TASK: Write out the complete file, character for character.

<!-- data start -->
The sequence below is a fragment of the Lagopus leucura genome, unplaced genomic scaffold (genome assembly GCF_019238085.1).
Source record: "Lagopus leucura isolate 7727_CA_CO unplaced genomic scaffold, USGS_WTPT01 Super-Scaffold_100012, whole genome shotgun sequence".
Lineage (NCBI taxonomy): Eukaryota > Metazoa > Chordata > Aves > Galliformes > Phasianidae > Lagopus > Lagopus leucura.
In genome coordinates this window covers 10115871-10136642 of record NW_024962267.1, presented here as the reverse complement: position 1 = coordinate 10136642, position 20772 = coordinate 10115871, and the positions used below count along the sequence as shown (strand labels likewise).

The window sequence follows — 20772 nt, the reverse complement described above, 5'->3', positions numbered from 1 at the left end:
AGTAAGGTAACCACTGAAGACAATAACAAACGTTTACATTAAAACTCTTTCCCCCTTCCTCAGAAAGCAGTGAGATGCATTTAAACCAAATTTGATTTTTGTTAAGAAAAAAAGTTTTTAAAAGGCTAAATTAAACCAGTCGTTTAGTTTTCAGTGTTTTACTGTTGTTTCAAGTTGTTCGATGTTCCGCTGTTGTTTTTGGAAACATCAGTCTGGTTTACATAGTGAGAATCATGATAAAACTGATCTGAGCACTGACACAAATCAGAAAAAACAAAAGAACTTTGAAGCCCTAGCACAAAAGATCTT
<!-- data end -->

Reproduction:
The sequence below is a fragment of the Lagopus leucura genome, unplaced genomic scaffold (genome assembly GCF_019238085.1).
Source record: "Lagopus leucura isolate 7727_CA_CO unplaced genomic scaffold, USGS_WTPT01 Super-Scaffold_100012, whole genome shotgun sequence".
Lineage (NCBI taxonomy): Eukaryota > Metazoa > Chordata > Aves > Galliformes > Phasianidae > Lagopus > Lagopus leucura.
In genome coordinates this window covers 10115871-10136642 of record NW_024962267.1, presented here as the reverse complement: position 1 = coordinate 10136642, position 20772 = coordinate 10115871, and the positions used below count along the sequence as shown (strand labels likewise).

The window sequence follows — 20772 nt, the reverse complement described above, 5'->3', positions numbered from 1 at the left end:
AGTAAGGTAACCACTGAAGACAATAACAAACGTTTACATTAAAACTCTTTCCCCCTTCCTCAGAAAGCAGTGAGATGCATTTAAACCAAATTTGATTTTTGTTAAGAAAAAAAGTTTTTAAAAGGCTAAATTAAACCAGTCGTTTAGTTTTCAGTGTTTTACTGTTGTTTCAAGTTGTTCGATGTTCCGCTGTTGTTTTTGGAAACATCAGTCTGGTTTACATAGTGAGAATCATGATAAAACTGATCTGAGCACTGACACAAATCAGAAAAAACAAAAGAACTTTGAAGCCCTAGCACAAAAGATCTT